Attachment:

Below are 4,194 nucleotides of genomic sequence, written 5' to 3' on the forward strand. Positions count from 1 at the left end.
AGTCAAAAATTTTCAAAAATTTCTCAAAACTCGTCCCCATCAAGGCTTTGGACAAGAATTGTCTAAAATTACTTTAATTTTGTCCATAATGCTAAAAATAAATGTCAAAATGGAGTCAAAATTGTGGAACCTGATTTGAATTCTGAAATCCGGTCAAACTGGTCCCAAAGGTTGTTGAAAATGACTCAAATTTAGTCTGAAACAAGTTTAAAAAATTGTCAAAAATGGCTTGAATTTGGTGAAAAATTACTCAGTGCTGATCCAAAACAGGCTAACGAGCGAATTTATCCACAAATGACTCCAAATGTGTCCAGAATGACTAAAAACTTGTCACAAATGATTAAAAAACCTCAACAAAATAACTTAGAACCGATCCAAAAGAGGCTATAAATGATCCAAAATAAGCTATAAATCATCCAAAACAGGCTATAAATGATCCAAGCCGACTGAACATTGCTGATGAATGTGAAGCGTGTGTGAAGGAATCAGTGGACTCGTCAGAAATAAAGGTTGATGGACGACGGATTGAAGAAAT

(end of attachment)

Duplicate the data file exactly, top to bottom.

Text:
Below are 4,194 nucleotides of genomic sequence, written 5' to 3' on the forward strand. Positions count from 1 at the left end.
AGTCAAAAATTTTCAAAAATTTCTCAAAACTCGTCCCCATCAAGGCTTTGGACAAGAATTGTCTAAAATTACTTTAATTTTGTCCATAATGCTAAAAATAAATGTCAAAATGGAGTCAAAATTGTGGAACCTGATTTGAATTCTGAAATCCGGTCAAACTGGTCCCAAAGGTTGTTGAAAATGACTCAAATTTAGTCTGAAACAAGTTTAAAAAATTGTCAAAAATGGCTTGAATTTGGTGAAAAATTACTCAGTGCTGATCCAAAACAGGCTAACGAGCGAATTTATCCACAAATGACTCCAAATGTGTCCAGAATGACTAAAAACTTGTCACAAATGATTAAAAAACCTCAACAAAATAACTTAGAACCGATCCAAAAGAGGCTATAAATGATCCAAAATAAGCTATAAATCATCCAAAACAGGCTATAAATGATCCAAGCCGACTGAACATTGCTGATGAATGTGAAGCGTGTGTGAAGGAATCAGTGGACTCGTCAGAAATAAAGGTTGATGGACGACGGATTGAAGAAAT